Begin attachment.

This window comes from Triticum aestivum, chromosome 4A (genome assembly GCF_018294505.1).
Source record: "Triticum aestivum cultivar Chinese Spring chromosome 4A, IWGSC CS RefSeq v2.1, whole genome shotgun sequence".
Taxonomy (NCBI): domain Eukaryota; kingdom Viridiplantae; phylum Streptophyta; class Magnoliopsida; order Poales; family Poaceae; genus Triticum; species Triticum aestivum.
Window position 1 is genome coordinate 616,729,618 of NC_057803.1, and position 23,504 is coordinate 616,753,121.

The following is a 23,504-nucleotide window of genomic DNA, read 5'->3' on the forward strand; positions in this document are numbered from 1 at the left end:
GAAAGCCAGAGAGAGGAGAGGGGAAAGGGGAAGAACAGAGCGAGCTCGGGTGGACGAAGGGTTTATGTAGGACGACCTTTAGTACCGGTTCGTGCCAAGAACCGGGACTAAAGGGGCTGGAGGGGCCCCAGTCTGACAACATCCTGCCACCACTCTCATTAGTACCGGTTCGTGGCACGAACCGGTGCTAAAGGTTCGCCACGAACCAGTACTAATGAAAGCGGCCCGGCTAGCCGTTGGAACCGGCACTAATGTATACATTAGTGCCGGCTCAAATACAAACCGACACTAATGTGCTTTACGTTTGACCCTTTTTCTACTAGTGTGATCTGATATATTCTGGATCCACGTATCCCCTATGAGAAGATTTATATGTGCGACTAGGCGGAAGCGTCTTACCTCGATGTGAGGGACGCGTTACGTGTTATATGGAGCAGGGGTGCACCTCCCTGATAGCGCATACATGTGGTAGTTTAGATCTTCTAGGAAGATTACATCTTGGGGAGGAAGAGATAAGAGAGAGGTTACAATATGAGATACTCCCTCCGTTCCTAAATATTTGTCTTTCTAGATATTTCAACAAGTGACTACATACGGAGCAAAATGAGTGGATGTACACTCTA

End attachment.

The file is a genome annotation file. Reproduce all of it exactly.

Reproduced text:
This window comes from Triticum aestivum, chromosome 4A (genome assembly GCF_018294505.1).
Source record: "Triticum aestivum cultivar Chinese Spring chromosome 4A, IWGSC CS RefSeq v2.1, whole genome shotgun sequence".
Taxonomy (NCBI): domain Eukaryota; kingdom Viridiplantae; phylum Streptophyta; class Magnoliopsida; order Poales; family Poaceae; genus Triticum; species Triticum aestivum.
Window position 1 is genome coordinate 616,729,618 of NC_057803.1, and position 23,504 is coordinate 616,753,121.

The following is a 23,504-nucleotide window of genomic DNA, read 5'->3' on the forward strand; positions in this document are numbered from 1 at the left end:
GAAAGCCAGAGAGAGGAGAGGGGAAAGGGGAAGAACAGAGCGAGCTCGGGTGGACGAAGGGTTTATGTAGGACGACCTTTAGTACCGGTTCGTGCCAAGAACCGGGACTAAAGGGGCTGGAGGGGCCCCAGTCTGACAACATCCTGCCACCACTCTCATTAGTACCGGTTCGTGGCACGAACCGGTGCTAAAGGTTCGCCACGAACCAGTACTAATGAAAGCGGCCCGGCTAGCCGTTGGAACCGGCACTAATGTATACATTAGTGCCGGCTCAAATACAAACCGACACTAATGTGCTTTACGTTTGACCCTTTTTCTACTAGTGTGATCTGATATATTCTGGATCCACGTATCCCCTATGAGAAGATTTATATGTGCGACTAGGCGGAAGCGTCTTACCTCGATGTGAGGGACGCGTTACGTGTTATATGGAGCAGGGGTGCACCTCCCTGATAGCGCATACATGTGGTAGTTTAGATCTTCTAGGAAGATTACATCTTGGGGAGGAAGAGATAAGAGAGAGGTTACAATATGAGATACTCCCTCCGTTCCTAAATATTTGTCTTTCTAGATATTTCAACAAGTGACTACATACGGAGCAAAATGAGTGGATGTACACTCTA